Teaching English in Thailand

Did you know that you can teach English around the world? Many countries offer English speaking individuals an opportunity to teach the language in their schools. Whether it’s kindergarten, primary or high school, you can teach in any level of schooling. Popular destinations include South Korea, Chile, Japan and Thailand.

Thailand is where Liz found herself teaching and enjoyed it so much, it changed the course of her life..literally! Read on to learn more about teaching English in Thailand and what you need to start your teaching career on the road now!

Words of Warning:

1.  If you plan to get rich, don’t do it.

2. If you want to learn the culture and become part of a community, then do it!

Types of teaching:

There are two types of teachers as a foreigner in Thailand:

English Teacher

You will usually be based at a school where the language spoken is Thai for the curriculum and you run the English program. You usually move from class-to-class bringing English lessons to the different age groups. The ages range from 18 months right through to 18 years. Much of your time is taken up with lesson planning. You will need to write lessons to follow the schools curriculum. Often there will already be set lesson plans for you, which can help you tremendously if this is your first time teaching.

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Teacher at an international school

In this instance you teach the general curriculum at an international school. If you had a degree in Education this would be a wonderful opportunity, however you would be able to get this work with a bachelor degree in anything….it’s up to you if you think it’s ethical or not to teach in an area you may be out of your depth. At the end of the day, teaching should be about what you think you can achieve for the children’s education.

A day in the life of a teacher

Most of my day was spent preparing glitter, feathers, practicing singing, and finding new sources to organise lessons to fit with the curriculum.

I was lucky. I taught at a tiny kindergarten with children ageing from 18 months to 5 years old. My activities were early childhood activities mainly involving craft, singing, dancing and structured play. Lessons for the youngest children in the toddler rooms were only 15 minutes. Then the next age group up was 20 minutes, the next group after  for 30 minutes, and lessons get longer as the children get older, up to one hour per lesson.

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How I connected with the local community and thrived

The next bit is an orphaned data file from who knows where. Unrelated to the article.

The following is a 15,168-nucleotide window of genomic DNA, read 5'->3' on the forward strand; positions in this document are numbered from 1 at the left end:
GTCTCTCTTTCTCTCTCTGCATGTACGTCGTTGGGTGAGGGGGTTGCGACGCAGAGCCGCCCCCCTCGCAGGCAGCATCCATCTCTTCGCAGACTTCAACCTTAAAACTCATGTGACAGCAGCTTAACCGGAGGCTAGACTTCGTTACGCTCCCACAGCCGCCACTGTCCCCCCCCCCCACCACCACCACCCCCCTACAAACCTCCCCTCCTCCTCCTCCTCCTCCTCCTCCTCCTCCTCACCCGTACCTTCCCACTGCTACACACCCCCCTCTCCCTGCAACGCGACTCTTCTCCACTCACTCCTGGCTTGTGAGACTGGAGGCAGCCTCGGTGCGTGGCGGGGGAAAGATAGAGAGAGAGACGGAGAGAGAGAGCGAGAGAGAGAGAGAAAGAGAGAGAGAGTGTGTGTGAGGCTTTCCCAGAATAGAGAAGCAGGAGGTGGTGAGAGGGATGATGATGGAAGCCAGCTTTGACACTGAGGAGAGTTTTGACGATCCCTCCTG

First off, I loved being involved in my job. I came out of my comfort zone and put myself out there. I made Thai friends and became part of the community in the area I lived. If you’ve ever met me, you know I’m a super anxious person. I’m not scared to try new things, but scared to try them solo. Biting the bullet and putting my life in a back pack and going to Thailand was scary at first but then such an amazing time for me to grow. It made me so much more confident in myself, I managed to get by through a coup, curfew and live in a region of Thailand where no one spoke English. I took that opportunity to learn Thai and it was amazing.

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How to start the process of becoming a teacher

I applied for work just by googling ‘teaching positions in Thailand.’ But if you’re in Thailand, a good way to do it is actually contact the schools before submitting your teaching resumes. A great website to check out for more info is teachinternational.com/

If you wanted to teach English in Thailand, all you need is a bachelor’s degree in anything and a 120-hour TEFL (Teaching English as a Foreign Language) certificate. You can learn more about the TEFL certificate on numerous websites and many courses you can do online. Visit www.teflonline.com to read up on the program available.

Teaching Abroad 

I had planned to teach abroad in Brazil, but things didn’t end up panning out, but that’s ok. I still got to travel the country for three months and learned a lot about myself. There are many opportunities to teach abroad around the world and once you get one job under your belt, you can apply for more jobs and better pay.

I’m planning on going back to South America after I finish my degree for Early Childhood Education in Australia. Through my experience in Thailand, I’ve realised my love for educating young children and want to continue to do so in other parts of the world.

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About the author:

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Elizabeth Sarah Lees is from Sydney, Australia. She traveled to Thailand and South America for the last couple years before returning to Australia to finish her degree.  She’s currently a preschool room educator and nanny while she goes to school.  When she’s not working she loves to run and be outdoors.

 

 

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